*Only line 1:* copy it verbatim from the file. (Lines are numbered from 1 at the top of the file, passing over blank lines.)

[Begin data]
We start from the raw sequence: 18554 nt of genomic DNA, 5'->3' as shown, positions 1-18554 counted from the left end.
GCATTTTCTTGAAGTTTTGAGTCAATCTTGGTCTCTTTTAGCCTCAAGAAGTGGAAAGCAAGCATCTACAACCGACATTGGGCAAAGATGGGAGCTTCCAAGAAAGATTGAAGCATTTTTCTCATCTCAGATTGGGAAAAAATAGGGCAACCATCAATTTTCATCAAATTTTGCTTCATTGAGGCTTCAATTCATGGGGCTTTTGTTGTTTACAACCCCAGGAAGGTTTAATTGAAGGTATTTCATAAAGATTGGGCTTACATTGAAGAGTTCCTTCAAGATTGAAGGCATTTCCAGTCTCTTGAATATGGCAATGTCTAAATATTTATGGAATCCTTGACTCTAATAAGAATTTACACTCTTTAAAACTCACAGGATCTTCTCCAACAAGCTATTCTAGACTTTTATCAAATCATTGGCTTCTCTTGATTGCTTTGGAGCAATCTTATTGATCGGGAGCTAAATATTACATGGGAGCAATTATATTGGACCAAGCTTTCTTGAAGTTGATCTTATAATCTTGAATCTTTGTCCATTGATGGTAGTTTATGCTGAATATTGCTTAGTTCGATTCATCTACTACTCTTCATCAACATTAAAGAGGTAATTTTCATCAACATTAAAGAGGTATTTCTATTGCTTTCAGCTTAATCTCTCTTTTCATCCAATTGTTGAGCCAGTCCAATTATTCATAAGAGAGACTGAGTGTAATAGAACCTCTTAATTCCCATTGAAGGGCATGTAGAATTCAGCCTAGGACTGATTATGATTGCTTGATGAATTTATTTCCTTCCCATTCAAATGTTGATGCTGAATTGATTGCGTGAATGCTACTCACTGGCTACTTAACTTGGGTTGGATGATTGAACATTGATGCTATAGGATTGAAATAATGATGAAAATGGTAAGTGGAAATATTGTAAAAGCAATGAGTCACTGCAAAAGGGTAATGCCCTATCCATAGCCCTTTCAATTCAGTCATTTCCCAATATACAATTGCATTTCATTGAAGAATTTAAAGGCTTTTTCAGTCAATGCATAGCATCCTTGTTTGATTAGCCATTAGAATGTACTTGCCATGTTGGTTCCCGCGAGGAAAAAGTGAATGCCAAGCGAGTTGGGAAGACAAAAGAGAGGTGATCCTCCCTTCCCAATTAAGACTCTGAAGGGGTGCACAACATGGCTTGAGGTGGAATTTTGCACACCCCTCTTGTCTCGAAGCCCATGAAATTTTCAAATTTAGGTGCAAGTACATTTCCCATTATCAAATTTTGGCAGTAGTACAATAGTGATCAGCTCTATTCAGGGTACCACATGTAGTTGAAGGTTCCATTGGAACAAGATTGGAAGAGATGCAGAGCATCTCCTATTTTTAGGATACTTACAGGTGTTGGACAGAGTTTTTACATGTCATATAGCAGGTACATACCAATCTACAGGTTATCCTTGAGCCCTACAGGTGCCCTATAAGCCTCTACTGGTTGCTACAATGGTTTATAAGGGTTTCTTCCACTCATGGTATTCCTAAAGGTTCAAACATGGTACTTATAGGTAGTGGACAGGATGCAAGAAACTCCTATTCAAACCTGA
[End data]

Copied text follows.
We start from the raw sequence: 18554 nt of genomic DNA, 5'->3' as shown, positions 1-18554 counted from the left end.